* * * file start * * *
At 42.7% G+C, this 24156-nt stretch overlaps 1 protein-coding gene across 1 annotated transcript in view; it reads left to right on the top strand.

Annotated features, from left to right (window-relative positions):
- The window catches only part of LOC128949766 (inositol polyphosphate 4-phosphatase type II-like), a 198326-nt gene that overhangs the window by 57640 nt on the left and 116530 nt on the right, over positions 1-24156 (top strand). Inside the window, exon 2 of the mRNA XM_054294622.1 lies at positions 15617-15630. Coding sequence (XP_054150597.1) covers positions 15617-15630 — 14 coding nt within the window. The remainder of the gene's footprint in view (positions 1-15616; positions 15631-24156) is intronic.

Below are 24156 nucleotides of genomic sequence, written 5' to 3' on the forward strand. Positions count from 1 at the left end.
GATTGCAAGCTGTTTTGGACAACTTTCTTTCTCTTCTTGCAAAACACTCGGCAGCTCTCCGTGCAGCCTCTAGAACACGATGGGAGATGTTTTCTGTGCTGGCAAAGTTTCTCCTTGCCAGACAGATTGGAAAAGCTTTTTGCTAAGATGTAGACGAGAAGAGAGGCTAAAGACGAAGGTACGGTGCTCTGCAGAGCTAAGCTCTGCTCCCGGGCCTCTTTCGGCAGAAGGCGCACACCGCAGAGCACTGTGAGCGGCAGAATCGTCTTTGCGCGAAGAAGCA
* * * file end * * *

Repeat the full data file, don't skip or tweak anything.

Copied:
At 42.7% G+C, this 24156-nt stretch overlaps 1 protein-coding gene across 1 annotated transcript in view; it reads left to right on the top strand.

Annotated features, from left to right (window-relative positions):
- The window catches only part of LOC128949766 (inositol polyphosphate 4-phosphatase type II-like), a 198326-nt gene that overhangs the window by 57640 nt on the left and 116530 nt on the right, over positions 1-24156 (top strand). Inside the window, exon 2 of the mRNA XM_054294622.1 lies at positions 15617-15630. Coding sequence (XP_054150597.1) covers positions 15617-15630 — 14 coding nt within the window. The remainder of the gene's footprint in view (positions 1-15616; positions 15631-24156) is intronic.

Below are 24156 nucleotides of genomic sequence, written 5' to 3' on the forward strand. Positions count from 1 at the left end.
GATTGCAAGCTGTTTTGGACAACTTTCTTTCTCTTCTTGCAAAACACTCGGCAGCTCTCCGTGCAGCCTCTAGAACACGATGGGAGATGTTTTCTGTGCTGGCAAAGTTTCTCCTTGCCAGACAGATTGGAAAAGCTTTTTGCTAAGATGTAGACGAGAAGAGAGGCTAAAGACGAAGGTACGGTGCTCTGCAGAGCTAAGCTCTGCTCCCGGGCCTCTTTCGGCAGAAGGCGCACACCGCAGAGCACTGTGAGCGGCAGAATCGTCTTTGCGCGAAGAAGCA